An immortal jellyfish: even stronger than the Tardigrade?

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An immortal jellyfish: even stronger than the Tardigrade?




by Christophe » 19/05/13, 20:56

Researchers have found a jellyfish Turritopsis nutricula ...immortal, so even stronger than the tardigrade which was already not bad!

So, remains more than to understand and apply the method to man and ... and ... humanity will be immortal (the richest first, the others then) ... and we will be in a beautiful social shit!

Will the special envoy's prophecy on eternal life come true sooner than expected? https://www.econologie.com/forums/bio-nanote ... t7153.html

See as well: https://www.econologie.com/forums/a-mort-la- ... 12264.html

Information certainly much more interesting than gay marriage ... but nobody talks about it!


The jellyfish Turritopsis nutricula, discovered for the first time by biology researchers from the University of Lecce, is believed to have originated in the Caribbean Sea and is now spreading across the seas of the globe.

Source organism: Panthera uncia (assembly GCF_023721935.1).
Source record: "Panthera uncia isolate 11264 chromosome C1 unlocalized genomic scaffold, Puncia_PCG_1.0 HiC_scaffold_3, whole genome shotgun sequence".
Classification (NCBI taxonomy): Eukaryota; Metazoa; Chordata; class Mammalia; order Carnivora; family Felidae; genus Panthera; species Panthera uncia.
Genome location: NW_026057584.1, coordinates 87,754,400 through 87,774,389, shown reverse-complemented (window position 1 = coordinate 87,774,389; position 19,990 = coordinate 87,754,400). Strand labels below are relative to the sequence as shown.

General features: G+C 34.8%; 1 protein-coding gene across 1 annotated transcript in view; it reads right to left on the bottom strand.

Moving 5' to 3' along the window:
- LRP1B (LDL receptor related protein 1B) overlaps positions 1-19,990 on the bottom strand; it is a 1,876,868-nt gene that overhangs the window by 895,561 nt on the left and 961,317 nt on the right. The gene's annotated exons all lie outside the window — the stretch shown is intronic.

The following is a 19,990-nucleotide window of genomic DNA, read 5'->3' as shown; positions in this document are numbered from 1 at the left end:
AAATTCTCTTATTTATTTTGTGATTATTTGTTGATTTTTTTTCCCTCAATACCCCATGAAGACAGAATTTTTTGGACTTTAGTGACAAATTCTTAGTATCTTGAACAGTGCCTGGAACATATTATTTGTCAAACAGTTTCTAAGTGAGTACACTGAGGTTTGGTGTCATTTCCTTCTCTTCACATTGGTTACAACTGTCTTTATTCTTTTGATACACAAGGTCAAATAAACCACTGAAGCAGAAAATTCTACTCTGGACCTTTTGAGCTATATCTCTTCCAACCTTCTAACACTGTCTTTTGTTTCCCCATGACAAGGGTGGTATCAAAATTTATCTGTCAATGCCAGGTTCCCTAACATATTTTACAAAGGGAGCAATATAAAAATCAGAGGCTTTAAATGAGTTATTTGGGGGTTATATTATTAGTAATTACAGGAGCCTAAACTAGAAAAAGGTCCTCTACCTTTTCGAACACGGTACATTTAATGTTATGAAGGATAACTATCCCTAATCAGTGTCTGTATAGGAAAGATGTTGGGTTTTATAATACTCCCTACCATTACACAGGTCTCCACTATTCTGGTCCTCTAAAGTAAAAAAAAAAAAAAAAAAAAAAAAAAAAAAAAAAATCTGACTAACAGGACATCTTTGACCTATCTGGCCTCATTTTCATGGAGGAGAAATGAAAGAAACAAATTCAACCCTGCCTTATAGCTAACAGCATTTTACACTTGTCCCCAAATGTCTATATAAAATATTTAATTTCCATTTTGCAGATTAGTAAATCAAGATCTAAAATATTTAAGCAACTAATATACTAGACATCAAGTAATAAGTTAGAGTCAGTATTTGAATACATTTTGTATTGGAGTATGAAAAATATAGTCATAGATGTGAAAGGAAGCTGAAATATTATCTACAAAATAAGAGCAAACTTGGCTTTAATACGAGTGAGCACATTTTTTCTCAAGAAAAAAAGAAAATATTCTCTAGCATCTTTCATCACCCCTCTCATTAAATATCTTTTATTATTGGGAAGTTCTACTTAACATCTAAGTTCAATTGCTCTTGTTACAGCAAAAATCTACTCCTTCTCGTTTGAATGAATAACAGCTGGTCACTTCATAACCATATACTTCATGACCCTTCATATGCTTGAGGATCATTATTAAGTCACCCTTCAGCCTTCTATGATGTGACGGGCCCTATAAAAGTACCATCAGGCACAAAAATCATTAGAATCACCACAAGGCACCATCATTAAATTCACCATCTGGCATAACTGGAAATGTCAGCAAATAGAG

According to scientific research, she is the only immortal living being. Thus, this jellyfish would be able to go back in time, passing from an advanced life phase to a younger life phase, by blocked apoptosis and trans-differentiation mechanisms, thus reconfiguring its failing cells into new and perfect cells
. Unknown for a very long time, these singular jellyfish were difficult to find since they only evolve in deep waters, and, as they cannot die, these jellyfish multiplied across the oceans of the whole world, causing an almost supernatural panic in the international scientific community to the point that Doctor Maria Miglietta of the Smithsonian Tropical Marine Institute told reporters: "We are preparing for a silent global invasion. "

A threat or an ally?

Due to its exceptional characteristics, this jellyfish is the subject of studies by biologists and geneticists since it is the only living complex organism known to date capable of completely reversing its aging process.